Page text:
Today’s RSS Zeitgeist: Cheapskates
Two good posts on the cultural forces that discourage us from re-evaluating our vast piles of crap, one by Flea (who is, as usual, hilarious along the way):
I promise, if Alex had been with us (Christopher was, but in utero form only, so he missed the whole thing) the mighty bird fight would have been the one thing he remembered. Not the hot stone massage, not the putt putt, not the expensive restaurants or the fact that the gift shop sold couture.
Because of this, I tend to lean toward the dirty hippie style of parenting. It’s easy to puff up and spout clichés about how it’s not the money you spend on your kids, it’s the time you spend with them. That’s one of those things that rich people say. Money helps. You get treated like shit when you’re poor, and your kids do, too.
And the other’s at Living on Less, set up as a blatantly humanitarian concern:
It pained me to see the man spend $30 on haircuts for himself and his son, and give his son $20 as a gift for a birthday party he would be attending, but what’s the alternative? To look like slobs, or show up at the party with some weird homemade gift? The only way to live affordably in our culture, even on incomes considerably higher than those of these two examples, is to be eccentric, but most people, by definition, don’t want to be eccentric. Adhering to cultural norms is strongly reinforced, not just by the corporate-controlled media, who have an interest in keeping up people’s spending, but also by one’s own peers and even one’s own self.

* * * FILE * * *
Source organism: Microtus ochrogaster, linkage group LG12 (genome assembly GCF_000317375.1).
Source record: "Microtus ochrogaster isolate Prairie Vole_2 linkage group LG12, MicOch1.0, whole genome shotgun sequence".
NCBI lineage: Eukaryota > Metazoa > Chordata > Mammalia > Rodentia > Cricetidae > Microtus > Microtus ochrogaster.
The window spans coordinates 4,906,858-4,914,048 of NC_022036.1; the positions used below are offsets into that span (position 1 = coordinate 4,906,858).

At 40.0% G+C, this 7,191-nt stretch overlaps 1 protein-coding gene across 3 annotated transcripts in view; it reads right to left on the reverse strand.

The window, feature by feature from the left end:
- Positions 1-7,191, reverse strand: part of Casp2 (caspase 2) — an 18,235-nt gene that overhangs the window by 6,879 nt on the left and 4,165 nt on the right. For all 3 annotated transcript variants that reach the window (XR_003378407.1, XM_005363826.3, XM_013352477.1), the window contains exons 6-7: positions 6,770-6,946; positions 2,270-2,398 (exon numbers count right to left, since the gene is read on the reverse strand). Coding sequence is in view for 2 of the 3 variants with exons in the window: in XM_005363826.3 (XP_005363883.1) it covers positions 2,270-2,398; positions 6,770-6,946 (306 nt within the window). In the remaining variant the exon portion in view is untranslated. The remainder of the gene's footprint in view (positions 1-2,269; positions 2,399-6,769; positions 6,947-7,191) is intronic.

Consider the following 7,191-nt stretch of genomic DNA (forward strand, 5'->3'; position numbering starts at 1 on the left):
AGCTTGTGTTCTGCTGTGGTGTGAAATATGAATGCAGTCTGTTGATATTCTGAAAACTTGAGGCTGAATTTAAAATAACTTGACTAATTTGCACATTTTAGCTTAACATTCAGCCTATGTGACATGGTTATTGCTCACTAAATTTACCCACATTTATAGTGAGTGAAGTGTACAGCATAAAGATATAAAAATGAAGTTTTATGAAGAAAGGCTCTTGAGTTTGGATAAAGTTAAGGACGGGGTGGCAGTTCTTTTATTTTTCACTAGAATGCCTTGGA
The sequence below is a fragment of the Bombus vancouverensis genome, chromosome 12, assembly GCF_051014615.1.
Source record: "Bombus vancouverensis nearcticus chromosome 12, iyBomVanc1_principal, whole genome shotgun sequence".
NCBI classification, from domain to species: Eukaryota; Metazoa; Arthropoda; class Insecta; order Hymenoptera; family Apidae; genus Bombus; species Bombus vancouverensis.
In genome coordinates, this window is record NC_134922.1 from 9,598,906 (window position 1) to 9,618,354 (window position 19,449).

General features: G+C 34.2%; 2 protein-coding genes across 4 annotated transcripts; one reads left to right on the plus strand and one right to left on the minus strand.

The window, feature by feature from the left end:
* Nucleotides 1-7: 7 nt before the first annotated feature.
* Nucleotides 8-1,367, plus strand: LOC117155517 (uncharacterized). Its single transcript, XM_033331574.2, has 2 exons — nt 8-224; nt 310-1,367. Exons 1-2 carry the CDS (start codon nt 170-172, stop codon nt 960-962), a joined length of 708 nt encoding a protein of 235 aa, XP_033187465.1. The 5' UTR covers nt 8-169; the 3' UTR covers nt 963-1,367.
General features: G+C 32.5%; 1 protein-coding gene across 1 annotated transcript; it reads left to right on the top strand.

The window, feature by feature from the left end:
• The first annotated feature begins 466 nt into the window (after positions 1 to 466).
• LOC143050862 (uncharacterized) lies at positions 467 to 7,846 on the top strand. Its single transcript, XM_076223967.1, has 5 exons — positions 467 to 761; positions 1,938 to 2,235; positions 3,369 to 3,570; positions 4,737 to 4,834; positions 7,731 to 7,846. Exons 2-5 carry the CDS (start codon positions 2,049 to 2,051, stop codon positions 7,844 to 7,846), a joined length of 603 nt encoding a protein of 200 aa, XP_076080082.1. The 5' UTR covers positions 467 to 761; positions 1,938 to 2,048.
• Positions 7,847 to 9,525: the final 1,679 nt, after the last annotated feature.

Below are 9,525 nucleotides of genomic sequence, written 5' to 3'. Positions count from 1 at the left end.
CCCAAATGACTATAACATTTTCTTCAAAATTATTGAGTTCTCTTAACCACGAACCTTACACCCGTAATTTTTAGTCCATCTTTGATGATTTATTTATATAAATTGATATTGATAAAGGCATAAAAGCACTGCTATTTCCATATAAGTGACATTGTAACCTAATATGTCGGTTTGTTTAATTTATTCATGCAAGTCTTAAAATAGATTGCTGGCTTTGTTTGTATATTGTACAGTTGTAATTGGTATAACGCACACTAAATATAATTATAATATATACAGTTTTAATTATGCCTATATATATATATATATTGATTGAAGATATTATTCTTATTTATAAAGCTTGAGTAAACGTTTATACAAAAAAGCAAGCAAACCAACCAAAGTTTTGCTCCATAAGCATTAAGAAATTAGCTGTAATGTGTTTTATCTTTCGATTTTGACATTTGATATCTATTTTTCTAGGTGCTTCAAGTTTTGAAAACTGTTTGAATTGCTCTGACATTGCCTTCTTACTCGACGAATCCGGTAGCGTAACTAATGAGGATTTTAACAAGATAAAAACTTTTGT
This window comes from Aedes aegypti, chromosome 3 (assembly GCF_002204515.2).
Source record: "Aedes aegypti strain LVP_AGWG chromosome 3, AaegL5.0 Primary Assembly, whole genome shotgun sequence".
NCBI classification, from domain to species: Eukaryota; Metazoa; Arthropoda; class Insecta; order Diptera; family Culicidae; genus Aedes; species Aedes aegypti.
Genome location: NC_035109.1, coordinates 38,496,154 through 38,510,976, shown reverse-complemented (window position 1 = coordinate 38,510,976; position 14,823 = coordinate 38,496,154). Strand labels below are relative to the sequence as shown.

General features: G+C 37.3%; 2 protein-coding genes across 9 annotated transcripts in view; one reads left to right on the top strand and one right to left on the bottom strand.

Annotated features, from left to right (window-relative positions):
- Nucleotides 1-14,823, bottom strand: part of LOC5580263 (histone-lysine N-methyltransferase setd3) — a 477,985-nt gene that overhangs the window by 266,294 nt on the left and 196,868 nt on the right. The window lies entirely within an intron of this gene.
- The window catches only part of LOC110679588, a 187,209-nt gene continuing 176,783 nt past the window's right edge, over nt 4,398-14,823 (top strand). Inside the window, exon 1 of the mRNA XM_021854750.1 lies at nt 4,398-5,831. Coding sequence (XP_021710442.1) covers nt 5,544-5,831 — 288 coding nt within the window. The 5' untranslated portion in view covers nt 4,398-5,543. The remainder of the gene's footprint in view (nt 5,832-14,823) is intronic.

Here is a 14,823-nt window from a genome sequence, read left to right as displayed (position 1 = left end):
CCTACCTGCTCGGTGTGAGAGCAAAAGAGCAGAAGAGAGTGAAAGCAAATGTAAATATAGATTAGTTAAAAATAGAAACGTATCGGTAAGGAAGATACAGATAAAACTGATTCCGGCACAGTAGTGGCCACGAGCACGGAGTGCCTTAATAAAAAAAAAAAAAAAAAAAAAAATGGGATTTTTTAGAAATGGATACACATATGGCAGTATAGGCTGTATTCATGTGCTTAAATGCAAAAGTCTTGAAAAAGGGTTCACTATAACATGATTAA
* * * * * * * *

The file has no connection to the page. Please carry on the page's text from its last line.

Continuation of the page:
It’s one thing to live in a weird apartment, maybe with a bunch of other people, wear thrift store clothes, dumpster dive for furniture and home accessories, and forego expensive commercial entertainment and goods when you don’t actually have to. Choosing to live a lifestyle that resembles poverty is drastically different from being forced into it by actual poverty. But if only it were not so stigmatized, living like an oddball could provide some real financial relief to those who most desperately need it.
Which, well, yeah! Whenever we enforce our variously shitty consumerist cultural norms, we’re doing real harm to those who must choose between conforming and eating, or conforming and paying down credit card debt, or whatever. These bullshit incentives don’t just create a culture of waste and environmental catastrophe; they help perpetuate poverty. Why haven’t I seen this put so clearly before?